Ingraham, Gaga and the Libertarians
Laura Ingraham was going nuts. Tim Pawlenty, a Republican candidate for President of the United States, had answered a question about Lady Gaga, the weirdo (in a conformist kind of way) pop star.
Pawlenty praised Gaga's talent, which sent Ingraham into berserker mode. She exploded, crying that Lady Gaga, with her pounding dance beats, self-righteous leftism, and bizarre outfits, represents everything that is wrong with modern popular culture. Ingraham then spun her preferred music: some down-home country hokum.
As I listened to the tirade, I realized that a hunch I've had for a while is probably right: Libertarians may be the only people in the world who truly understand and appreciate rock and roll. That, at least, is what can be gleaned from the new book The Declaration of Independents: How Libertarian Politics Can Fix What's Wrong with America. Its authors are Nick Gillespie and Matt Welch, who both work for the libertarian Reason Foundation.
The Declaration of Independents is a compelling and well-written (and well-researched) book. I will be addressing some of its points in future columns. But upon first reading, something hit me more than anything else: when it comes to rock and roll, Gillespie and Welch nail it.
They do so by focusing their chapter, "Keep on Rockin' in the Free World," on one of the most overlooked chapters in the history of rock and roll -- how the music helped defeat Communism. This is a truly monumental chapter in the history of American popular music, but it is not widely known or discussed.
As Welch and Gillespie prove with wide example, Vaclav Havel and the leaders of the 1960s revolt against communism in Czechoslovakian were deeply influenced by American rock and roll -- particularly the band the Velvet Underground.
A group of young Czech hippies formed the group the Plastic People of the Universe -- named after a Frank Zappa lyric -- and were soon banned by the government. A fan of the Rolling Stones, in rock and roll Havel saw and heard "a temperament, a nonconformist state of the spirit, an anti-establishment orientation, an aversion to philistines, and an interest in the wretch and humiliated."
Partly as a result of their love of the Velvet Underground, Havel and his friends launched "Charter 77," which called for free artistic expression. The document spread widely through the underground, ultimately making its way to Poland and the Solidarity movement. It is no exaggeration to say that American rock and roll helped bring down Communism. (Remember that next time you hear Lou Reed.)
Lady Gaga is not a great talent, but she is a talent, and her best songs -- "Just Dance," "Poker Face," "Alejandro" -- provide a kind of transcendent charge and joyful energy that is in the soul of the best pop music. It's the dynamic sound of truth, beauty, the drama of a human life, the desire for ordered freedom, and reach for the spiritual -- all the things that Vaclav Havel and the Plastic People of the Universe fought to express.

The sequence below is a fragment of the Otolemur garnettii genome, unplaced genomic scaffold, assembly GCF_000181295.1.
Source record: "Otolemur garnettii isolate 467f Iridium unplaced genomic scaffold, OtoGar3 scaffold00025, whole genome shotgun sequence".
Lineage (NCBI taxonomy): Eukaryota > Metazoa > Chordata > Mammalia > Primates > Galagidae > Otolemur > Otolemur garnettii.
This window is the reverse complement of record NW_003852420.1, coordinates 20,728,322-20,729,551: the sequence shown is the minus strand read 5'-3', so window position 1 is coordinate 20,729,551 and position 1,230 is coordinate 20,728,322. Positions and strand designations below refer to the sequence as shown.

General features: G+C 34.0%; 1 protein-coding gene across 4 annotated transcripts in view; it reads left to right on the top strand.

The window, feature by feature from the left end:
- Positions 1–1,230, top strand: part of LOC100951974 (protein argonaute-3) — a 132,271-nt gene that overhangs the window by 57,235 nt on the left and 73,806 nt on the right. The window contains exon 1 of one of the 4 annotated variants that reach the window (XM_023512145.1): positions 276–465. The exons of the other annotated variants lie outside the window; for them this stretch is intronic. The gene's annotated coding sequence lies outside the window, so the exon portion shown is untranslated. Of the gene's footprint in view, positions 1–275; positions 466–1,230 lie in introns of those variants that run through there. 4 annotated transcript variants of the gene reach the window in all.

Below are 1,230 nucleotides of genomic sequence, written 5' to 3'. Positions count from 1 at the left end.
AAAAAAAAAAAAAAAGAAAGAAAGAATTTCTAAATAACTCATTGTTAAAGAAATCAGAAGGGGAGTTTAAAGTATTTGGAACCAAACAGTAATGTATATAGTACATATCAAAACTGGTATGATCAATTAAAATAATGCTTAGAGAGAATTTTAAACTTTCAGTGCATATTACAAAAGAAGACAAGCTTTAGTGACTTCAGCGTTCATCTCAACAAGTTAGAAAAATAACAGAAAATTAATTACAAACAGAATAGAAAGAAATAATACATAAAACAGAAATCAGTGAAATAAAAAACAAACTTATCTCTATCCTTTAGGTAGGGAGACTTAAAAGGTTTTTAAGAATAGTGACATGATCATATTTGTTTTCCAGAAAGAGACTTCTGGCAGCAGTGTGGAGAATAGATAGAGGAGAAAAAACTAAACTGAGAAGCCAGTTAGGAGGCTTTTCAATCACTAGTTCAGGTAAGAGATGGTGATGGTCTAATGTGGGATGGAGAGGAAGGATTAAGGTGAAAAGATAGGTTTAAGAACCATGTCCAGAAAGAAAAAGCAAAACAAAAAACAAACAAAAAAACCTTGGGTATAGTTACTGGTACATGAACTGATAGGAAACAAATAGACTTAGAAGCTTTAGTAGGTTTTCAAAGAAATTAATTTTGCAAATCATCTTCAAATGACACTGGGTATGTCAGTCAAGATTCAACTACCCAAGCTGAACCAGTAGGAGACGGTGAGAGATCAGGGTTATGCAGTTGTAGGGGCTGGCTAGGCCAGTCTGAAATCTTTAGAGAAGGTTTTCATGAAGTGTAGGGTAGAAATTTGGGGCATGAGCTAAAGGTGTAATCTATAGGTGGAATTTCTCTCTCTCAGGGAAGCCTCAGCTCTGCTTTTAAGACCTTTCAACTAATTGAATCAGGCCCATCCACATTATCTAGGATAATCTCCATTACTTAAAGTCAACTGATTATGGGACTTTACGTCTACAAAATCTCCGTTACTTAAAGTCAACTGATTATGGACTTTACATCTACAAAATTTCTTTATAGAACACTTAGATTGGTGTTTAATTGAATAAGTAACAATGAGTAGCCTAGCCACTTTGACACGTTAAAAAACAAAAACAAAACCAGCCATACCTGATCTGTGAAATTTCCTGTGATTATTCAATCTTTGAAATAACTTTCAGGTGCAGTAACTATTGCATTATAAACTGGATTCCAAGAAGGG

It's a good thing that libertarians are writing about rock and roll, because both the right and the left don't seem to get it. In The Declaration of Independents, Gillespie and Welch cite some truly embarrassing things conservatives have said about pop music.
Here is William F. Buckley, writing in September 1964 (right around the day of my birth): "Let me say it, as evidence of my final measure of devotion to the truth. The Beatles are not merely awful, I would consider it sacrilegious to say anything less than they are so unbelievably horrible , so appallingly unmusical , so dogmatically insensitive to the magic of the art, that they qualify as crowed heads of antimusic, even as impostor popes went down in history as 'anti-popes.'"
It's even worse on the left. The reasons are simple: rock critics and historians prefer to set themselves against bourgeois standards. They ignore the conservatism of most popular music -- and I mean not the politics of the artists but the simple structure of most of the songs, which are generally much less challenging than classical music, not to mention the most common theme of popular music, which is our response to love.
Yet rock and rollers and the critics who write about them like to think of themselves as rebels, as long as they are rebelling against Michele Bachmann's America. This can lead to the strange phenomenon of right-wing fans who sometimes grasp the message in the life-affirming energy of the music more than the artist himself. Witness Tom Petty threatening legal action against Bachmann's use of his song "American Girl."
In The Declaration of Independents, Welch and Gillespie note an incredible irony. In October 1989, a month before the Berlin Wall was torn down, rock and roll and hippie icon Neil Young released the album Freedom. Young meant the title ironically. The title track was about how the world was collapsing with Reagan-inspired greed and violence. But when the album was received in Central Europe, the newly free young masses took to it without irony.
This is the kind of thing that irritates left-wing rock writers, who enforce a humorless orthodoxy on the music. You are only allowed to enjoy it as a kind of clenched rebellious posture. The truth is, most rock critics, and not a few rock and rollers, could easily find themselves on the side of the Communists that the Plastic People of the Universe were revolting against.